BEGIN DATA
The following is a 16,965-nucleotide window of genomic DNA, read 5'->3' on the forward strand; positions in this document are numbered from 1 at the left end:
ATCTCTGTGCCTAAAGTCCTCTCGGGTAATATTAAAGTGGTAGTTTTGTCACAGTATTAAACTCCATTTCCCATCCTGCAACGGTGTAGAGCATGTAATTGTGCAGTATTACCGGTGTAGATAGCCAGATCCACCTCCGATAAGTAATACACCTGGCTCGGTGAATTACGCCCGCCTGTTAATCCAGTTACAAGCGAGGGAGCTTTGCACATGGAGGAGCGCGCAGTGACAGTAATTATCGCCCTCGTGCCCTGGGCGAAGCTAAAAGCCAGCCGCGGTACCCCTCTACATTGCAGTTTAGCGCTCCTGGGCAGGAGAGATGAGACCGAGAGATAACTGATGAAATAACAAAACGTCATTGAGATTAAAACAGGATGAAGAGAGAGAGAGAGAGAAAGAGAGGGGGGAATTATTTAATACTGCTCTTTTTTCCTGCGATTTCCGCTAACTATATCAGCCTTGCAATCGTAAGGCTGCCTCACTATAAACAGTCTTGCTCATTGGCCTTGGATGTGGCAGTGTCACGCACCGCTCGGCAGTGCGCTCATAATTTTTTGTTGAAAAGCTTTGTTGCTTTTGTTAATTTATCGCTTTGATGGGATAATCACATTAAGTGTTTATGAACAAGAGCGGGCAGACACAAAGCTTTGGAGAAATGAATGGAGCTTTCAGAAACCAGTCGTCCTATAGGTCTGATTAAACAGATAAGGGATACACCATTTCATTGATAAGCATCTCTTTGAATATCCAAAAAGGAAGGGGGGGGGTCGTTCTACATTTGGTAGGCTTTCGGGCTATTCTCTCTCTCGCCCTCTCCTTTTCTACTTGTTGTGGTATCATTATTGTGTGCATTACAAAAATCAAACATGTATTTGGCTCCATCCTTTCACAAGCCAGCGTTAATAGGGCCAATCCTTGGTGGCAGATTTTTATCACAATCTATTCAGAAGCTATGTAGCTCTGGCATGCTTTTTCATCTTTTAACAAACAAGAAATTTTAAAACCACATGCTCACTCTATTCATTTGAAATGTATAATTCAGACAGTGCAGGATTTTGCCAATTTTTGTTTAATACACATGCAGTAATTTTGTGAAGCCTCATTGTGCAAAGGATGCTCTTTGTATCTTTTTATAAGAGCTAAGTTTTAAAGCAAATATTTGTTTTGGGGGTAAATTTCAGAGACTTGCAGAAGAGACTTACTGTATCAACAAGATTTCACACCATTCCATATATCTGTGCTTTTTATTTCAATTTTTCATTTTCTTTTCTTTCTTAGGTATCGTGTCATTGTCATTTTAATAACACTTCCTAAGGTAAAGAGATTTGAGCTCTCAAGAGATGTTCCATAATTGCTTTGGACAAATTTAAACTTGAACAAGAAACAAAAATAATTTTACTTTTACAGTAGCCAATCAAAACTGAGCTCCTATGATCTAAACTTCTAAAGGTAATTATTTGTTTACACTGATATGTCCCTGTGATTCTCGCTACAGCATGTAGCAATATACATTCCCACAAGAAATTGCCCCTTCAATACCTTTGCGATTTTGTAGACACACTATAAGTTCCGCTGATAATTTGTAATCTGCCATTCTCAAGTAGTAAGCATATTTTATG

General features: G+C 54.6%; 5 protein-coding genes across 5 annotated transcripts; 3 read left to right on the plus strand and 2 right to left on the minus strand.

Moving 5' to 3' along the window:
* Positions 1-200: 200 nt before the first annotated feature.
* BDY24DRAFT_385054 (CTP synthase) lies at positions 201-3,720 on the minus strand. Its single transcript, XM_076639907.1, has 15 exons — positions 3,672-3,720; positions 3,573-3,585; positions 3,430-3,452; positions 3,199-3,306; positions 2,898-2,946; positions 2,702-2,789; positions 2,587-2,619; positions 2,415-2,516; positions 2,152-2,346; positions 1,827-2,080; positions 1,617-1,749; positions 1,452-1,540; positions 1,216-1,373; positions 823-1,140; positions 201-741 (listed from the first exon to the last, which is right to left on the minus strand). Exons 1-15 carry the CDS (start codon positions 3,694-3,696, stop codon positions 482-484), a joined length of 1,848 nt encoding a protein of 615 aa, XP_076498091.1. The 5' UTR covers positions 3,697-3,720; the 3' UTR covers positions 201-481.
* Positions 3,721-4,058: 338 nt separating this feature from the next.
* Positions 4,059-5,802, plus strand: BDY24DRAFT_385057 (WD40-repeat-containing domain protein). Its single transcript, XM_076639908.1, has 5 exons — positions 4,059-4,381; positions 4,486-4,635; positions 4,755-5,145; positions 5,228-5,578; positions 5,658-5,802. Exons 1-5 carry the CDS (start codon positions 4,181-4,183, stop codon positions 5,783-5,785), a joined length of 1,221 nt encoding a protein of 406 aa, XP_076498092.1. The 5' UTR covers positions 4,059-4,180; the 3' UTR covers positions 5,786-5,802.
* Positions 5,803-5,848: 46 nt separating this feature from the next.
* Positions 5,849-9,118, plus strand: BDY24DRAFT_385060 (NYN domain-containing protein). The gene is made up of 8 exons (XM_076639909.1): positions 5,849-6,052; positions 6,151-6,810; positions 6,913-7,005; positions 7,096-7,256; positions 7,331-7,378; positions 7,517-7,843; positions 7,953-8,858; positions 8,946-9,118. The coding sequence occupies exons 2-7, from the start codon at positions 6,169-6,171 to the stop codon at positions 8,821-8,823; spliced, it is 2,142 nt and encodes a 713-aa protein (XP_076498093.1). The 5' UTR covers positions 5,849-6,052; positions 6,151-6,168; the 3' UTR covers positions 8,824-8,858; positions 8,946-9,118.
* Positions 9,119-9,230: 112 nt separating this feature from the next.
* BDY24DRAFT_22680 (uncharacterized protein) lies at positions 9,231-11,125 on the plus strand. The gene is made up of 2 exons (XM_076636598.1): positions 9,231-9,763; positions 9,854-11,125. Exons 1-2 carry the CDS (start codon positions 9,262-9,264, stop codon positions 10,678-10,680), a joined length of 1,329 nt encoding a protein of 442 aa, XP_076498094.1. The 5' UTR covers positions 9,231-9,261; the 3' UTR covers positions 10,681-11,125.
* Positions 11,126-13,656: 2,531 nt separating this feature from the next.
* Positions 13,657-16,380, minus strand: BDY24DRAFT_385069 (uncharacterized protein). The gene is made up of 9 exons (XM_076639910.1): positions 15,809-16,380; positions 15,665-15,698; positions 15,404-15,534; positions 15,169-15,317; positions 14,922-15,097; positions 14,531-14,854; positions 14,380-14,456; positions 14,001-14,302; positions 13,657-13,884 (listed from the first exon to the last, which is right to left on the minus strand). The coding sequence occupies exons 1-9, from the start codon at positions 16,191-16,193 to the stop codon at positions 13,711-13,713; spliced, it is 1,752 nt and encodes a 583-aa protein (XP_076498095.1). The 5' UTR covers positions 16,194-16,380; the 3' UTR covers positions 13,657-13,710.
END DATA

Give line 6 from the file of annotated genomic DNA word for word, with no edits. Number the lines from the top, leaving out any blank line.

* BDY24DRAFT_385054 (CTP synthase) lies at positions 201-3,720 on the minus strand. Its single transcript, XM_076639907.1, has 15 exons — positions 3,672-3,720; positions 3,573-3,585; positions 3,430-3,452; positions 3,199-3,306; positions 2,898-2,946; positions 2,702-2,789; positions 2,587-2,619; positions 2,415-2,516; positions 2,152-2,346; positions 1,827-2,080; positions 1,617-1,749; positions 1,452-1,540; positions 1,216-1,373; positions 823-1,140; positions 201-741 (listed from the first exon to the last, which is right to left on the minus strand). Exons 1-15 carry the CDS (start codon positions 3,694-3,696, stop codon positions 482-484), a joined length of 1,848 nt encoding a protein of 615 aa, XP_076498091.1. The 5' UTR covers positions 3,697-3,720; the 3' UTR covers positions 201-481.